Welcome to Amos Rex! This page is for children and those visiting the museum with a child. Read it, perhaps together, before your visit!

Meet Ou. Ou likes children, for they often understand it better than grown-ups. You see, it is sometimes difficult for Ou to control its feelings, not to mention energy.

At the museum


You can always buy tickets at the door! Since the current exhibition can only accommodate a limited number of people at a time, we often have queues at the museum. So dress warmly and be prepared to queue.

Queues are shorter on weekdays, and on weekends the queue time is about 1–1,5 hours. Remember to come through the queue with the Museum Card as well.


When you have booked tickets online, please arrive at the museum from the Kamppi side, through the accessible entrance on Lasipalatsi Square. Tickets booked online are checked at this entrance and exchanged for the day’s admission sticker. Babies and children need their own tickets, too.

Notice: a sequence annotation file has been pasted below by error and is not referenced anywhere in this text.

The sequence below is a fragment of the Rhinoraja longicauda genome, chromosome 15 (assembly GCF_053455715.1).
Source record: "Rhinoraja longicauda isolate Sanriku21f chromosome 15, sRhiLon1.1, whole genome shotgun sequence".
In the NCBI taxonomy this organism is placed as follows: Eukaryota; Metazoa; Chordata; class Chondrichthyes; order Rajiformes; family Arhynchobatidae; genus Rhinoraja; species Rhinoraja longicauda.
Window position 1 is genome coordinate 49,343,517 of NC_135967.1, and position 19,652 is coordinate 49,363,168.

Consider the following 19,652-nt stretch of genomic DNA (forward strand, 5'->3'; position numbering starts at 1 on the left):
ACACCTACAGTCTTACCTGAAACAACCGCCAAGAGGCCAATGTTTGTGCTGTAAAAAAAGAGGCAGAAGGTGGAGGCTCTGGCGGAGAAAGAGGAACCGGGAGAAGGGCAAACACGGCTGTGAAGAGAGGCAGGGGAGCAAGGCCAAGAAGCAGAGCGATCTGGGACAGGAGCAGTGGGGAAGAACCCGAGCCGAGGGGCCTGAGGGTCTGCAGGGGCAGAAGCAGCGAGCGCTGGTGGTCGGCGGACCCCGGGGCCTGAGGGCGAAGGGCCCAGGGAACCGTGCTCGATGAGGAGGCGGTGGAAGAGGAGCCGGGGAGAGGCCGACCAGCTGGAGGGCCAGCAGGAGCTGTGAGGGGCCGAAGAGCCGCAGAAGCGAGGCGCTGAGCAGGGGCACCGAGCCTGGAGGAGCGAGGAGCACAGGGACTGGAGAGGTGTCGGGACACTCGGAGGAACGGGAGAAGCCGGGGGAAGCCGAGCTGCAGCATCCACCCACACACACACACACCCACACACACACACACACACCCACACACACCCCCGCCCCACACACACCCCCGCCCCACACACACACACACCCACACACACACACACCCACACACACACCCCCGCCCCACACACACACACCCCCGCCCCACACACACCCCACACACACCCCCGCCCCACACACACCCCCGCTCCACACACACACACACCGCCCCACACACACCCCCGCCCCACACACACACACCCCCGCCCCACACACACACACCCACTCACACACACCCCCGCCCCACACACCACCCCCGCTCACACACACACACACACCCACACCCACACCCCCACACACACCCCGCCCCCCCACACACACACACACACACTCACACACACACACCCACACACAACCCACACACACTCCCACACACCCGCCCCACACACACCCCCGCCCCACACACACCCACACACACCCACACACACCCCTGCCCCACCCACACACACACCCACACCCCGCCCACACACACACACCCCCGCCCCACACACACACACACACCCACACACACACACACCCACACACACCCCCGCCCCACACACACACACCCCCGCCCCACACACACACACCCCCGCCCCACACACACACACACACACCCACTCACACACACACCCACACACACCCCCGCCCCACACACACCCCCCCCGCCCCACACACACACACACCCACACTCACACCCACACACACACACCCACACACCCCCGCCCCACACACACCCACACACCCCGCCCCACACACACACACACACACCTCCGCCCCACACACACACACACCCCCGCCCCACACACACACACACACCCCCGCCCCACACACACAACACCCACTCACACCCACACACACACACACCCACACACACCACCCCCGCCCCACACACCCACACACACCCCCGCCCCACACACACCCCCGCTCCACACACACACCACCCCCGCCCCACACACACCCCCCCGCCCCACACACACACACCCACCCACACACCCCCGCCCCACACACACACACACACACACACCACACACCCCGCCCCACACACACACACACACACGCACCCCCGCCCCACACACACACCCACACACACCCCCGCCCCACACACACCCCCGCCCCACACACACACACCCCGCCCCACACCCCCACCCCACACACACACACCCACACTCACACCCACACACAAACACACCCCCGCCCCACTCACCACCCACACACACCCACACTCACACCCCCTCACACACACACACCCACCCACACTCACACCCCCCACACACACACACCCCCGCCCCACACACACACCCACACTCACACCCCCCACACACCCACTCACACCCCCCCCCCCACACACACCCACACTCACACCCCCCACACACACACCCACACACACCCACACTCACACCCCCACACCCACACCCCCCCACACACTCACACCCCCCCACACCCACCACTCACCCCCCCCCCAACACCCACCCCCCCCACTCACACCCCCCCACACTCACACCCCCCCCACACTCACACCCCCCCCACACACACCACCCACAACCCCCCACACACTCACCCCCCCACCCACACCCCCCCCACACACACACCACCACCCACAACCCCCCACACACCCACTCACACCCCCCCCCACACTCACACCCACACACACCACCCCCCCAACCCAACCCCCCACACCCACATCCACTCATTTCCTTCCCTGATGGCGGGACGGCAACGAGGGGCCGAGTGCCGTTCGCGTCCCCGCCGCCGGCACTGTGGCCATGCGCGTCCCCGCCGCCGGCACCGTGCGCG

At the museum’s main entrance on Mannerheimintie, there is a queue to buy tickets on the spot. If you do not have online tickets, arrive at the museum through the main entrance, where the ticket office is.

Since the exhibition runs along narrow, winding paths, we recommend that you leave strollers outside while visiting the exhibition. There is space for a few prams behind the museum’s storage lockers and cloakroom. If you take a pram into the exhibition, all snacks and drinks, as well as large bags and other large objects, must be removed from it. The museum offers free lockers.
A childcare station is available next to the cloakroom.
You may breastfeed anywhere in the museum. However we recommend breastfeeding in the Frosterus collection hall or on the Studio Rex benches, as the main exhibition space may be crowded and noisy.
Ear protectors for children can also be borrowed at the cloakroom.

A museum’s main task is to care for the artworks so that they can be preserved intact forever. Museums also have rules, which must be obeyed so that everyone’s visit can be as pleasant as possible.

Important things to remember throughout your visit: